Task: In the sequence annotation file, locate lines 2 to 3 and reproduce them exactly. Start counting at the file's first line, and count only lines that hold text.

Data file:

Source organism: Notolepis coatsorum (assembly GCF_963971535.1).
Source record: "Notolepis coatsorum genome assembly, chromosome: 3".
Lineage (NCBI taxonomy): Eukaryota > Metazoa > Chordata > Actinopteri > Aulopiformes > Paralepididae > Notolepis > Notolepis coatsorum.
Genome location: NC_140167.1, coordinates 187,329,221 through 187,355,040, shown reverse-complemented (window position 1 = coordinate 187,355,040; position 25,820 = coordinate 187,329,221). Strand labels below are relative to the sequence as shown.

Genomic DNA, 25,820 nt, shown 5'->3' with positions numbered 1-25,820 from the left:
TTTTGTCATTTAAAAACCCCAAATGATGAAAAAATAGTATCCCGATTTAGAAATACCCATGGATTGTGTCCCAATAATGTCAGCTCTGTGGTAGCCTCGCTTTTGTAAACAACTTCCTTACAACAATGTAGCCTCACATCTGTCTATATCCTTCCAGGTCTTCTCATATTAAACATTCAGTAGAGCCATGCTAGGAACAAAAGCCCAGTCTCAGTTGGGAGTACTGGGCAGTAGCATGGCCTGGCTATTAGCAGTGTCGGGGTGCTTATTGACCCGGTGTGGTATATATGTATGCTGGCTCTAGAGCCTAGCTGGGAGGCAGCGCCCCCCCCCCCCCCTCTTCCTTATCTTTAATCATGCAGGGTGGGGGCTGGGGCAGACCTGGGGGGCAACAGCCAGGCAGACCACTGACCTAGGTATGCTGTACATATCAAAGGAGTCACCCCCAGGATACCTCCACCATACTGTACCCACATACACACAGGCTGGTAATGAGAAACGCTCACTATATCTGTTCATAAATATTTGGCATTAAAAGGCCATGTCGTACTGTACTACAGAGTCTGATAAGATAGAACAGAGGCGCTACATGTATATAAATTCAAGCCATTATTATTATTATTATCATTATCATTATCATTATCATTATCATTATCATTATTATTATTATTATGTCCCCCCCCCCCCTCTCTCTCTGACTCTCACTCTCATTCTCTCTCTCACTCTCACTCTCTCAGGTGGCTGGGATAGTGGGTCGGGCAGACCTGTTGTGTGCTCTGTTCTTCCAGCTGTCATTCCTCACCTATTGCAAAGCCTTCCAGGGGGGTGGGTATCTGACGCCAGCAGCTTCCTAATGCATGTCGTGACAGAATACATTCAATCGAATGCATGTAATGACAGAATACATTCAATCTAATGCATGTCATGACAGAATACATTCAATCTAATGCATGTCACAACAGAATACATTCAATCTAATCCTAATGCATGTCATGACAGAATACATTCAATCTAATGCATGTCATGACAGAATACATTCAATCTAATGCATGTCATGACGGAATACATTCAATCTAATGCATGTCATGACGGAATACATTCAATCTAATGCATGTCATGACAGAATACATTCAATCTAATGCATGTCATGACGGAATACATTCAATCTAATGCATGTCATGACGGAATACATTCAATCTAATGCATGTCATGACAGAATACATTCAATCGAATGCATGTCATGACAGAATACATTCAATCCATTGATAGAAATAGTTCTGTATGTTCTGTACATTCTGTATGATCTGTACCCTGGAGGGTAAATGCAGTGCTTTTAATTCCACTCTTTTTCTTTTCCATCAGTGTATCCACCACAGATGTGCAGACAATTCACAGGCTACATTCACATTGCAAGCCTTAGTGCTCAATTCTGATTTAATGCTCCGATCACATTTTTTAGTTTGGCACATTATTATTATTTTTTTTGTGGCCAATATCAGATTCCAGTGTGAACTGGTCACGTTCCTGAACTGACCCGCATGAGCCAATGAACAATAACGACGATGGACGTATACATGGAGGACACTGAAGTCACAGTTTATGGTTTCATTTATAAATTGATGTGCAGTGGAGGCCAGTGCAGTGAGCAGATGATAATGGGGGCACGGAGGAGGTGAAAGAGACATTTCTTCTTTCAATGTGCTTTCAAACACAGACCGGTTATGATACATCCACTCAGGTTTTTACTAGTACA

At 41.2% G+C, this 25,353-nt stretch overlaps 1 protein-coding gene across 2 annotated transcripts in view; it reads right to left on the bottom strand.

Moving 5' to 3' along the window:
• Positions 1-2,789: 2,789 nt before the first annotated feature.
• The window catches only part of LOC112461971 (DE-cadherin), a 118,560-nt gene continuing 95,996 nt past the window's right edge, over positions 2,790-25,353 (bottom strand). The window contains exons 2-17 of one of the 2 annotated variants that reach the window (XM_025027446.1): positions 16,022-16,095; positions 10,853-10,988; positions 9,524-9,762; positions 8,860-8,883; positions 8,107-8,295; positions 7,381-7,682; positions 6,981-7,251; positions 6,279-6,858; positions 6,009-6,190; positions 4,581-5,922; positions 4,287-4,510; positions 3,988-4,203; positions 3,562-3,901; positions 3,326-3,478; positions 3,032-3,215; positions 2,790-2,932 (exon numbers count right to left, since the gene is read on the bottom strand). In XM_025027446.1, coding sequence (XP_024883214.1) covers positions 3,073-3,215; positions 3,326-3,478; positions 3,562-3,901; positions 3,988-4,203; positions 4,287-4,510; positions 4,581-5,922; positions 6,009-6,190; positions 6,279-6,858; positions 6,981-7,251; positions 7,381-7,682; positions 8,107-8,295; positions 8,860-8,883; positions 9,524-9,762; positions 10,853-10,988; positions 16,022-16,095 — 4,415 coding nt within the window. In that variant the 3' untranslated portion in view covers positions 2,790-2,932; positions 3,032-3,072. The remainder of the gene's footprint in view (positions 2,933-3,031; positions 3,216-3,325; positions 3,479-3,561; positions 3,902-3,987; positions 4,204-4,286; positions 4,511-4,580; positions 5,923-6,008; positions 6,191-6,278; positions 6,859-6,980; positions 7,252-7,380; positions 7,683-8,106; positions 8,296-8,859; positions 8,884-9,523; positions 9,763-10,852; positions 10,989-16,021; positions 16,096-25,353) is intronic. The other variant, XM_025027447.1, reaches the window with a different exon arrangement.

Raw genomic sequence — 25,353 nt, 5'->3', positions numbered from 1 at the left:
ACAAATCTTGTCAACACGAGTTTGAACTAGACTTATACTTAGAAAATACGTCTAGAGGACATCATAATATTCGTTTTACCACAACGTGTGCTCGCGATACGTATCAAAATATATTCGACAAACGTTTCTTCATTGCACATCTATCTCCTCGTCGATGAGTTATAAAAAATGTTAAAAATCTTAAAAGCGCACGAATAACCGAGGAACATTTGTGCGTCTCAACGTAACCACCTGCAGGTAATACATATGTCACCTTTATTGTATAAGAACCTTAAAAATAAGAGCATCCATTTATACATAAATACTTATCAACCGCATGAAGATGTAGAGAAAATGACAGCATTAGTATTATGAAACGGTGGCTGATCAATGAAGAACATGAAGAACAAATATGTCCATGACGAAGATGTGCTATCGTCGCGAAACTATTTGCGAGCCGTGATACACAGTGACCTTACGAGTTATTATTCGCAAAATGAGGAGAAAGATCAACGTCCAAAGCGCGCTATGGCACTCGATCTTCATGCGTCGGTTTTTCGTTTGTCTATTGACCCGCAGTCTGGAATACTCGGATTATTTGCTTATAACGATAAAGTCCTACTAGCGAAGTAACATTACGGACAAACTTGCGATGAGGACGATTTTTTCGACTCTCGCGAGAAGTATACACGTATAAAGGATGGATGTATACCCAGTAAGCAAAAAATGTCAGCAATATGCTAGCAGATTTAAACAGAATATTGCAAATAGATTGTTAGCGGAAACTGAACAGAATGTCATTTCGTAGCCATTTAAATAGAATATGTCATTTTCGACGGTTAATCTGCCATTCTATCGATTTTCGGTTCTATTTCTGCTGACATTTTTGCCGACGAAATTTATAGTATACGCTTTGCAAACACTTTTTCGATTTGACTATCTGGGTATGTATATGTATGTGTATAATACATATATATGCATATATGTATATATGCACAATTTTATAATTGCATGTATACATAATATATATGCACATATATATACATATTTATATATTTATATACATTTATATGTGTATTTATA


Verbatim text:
Source record: "Notolepis coatsorum genome assembly, chromosome: 3".
Lineage (NCBI taxonomy): Eukaryota > Metazoa > Chordata > Actinopteri > Aulopiformes > Paralepididae > Notolepis > Notolepis coatsorum.